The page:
The plantations were largely developed on customary lands and the villagers were promised tangible socio-economic benefits and the return of the land once the trees were harvested. But in 2018 the Sabah courts directed the villagers to vacate their village located within the SAFODA gazetted territory.

Today the indigenous people affected by the Sarawak carbon research permits are bewildered by the process. The non-government agency, The Borneo Project reported that the Penan communities of Long Iman and Long Liwok/Liwok received notices from Shin Yang for meetings on 25-26 April this year on the social impact assessments for the Jalin project in their area.

Following the meetings, The Borneo Project said community members expressed confusion and felt pressured by the company to sign documents. Mutang Tuo from Long Iman explained: “They said, the purpose is that our forest will have more wood and make the air more fresh. How is this going to happen?

“We Penan people are no longer allowed to enter the forest and are no longer allowed to cut wood, hunt and collect forest products. This is what makes us Penan disagree. How could we not enter the forest, while we depend on the forest to live. We also informed Shin Yang that we no longer trust them.”

Not surprisingly Samling’s Marudi carbon project has left community members struggling to grasp the concepts of carbon trading. For over fifty years indigenous people in Sarawak have petitioned government to stop logging, mounted protests, lodged court cases and erected barricades. They believe that if forest conservation is the goal, the communities should be the ones receiving the international funds for their opposition to logging.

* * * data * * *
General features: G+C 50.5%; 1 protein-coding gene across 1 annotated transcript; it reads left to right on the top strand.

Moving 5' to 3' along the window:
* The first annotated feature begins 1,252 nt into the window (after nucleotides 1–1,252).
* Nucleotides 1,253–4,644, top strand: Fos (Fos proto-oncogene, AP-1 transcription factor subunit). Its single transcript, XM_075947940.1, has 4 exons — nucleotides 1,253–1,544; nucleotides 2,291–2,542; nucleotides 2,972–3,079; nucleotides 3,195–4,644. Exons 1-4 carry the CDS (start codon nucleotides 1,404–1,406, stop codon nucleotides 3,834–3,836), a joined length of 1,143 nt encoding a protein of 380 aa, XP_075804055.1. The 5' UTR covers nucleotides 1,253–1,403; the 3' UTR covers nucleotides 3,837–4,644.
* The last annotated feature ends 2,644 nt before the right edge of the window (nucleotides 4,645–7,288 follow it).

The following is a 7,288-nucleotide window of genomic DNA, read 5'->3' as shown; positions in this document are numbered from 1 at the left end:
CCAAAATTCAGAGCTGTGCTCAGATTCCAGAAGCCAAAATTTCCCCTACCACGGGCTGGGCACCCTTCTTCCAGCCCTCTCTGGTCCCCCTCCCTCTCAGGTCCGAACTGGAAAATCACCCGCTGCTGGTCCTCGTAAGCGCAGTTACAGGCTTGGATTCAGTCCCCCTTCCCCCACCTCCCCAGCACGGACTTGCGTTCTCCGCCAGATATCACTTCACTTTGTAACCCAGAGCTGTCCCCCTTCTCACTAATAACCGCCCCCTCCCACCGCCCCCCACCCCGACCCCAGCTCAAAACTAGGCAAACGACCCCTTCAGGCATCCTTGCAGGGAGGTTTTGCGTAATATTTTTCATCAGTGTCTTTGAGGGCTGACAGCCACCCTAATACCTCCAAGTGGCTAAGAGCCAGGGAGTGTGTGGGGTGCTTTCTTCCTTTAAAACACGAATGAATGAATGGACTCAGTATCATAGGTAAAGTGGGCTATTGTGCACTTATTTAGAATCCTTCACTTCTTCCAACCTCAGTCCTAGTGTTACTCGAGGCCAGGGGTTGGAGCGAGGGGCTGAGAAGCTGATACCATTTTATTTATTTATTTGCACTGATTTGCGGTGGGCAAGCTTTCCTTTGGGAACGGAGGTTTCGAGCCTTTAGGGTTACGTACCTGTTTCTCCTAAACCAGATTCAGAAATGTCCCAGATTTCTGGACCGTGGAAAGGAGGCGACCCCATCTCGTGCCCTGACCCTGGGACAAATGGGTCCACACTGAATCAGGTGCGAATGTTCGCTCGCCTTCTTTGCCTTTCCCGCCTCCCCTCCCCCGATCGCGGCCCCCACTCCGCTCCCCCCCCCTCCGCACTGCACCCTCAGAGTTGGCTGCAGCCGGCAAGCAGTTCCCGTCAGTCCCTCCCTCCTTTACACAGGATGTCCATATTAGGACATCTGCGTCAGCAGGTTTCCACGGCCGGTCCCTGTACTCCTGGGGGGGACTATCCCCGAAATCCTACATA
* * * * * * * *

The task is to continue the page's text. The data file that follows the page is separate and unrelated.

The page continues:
Forest carbon credits may be suitable for cold, northern forests dominated by a few species of coniferous trees, where it is easy to measure forest growth. But the system is totally unacceptable for the Borneo rainforests which are an Eden of biological richness. Surveys have found more than 700 tree species in a ten-hectare plot, nearly as many as the total number of species in Canada and the United States combined. The island has more bird species than all of Europe. This diversity was recognised in the mid-nineteenth century by no-less than Charles Darwin and Alfred Russell Wallace.

Since its foundation in 1976 Samling has had a history of clear-felling forest, promising to replant blocks with fast-growing trees such as acacia, eucalyptus or rubber. Perhaps aware of international criticism, Samling now promotes its practice of “selective” felling which aims to log “mature and over-mature trees without denuding the forest.”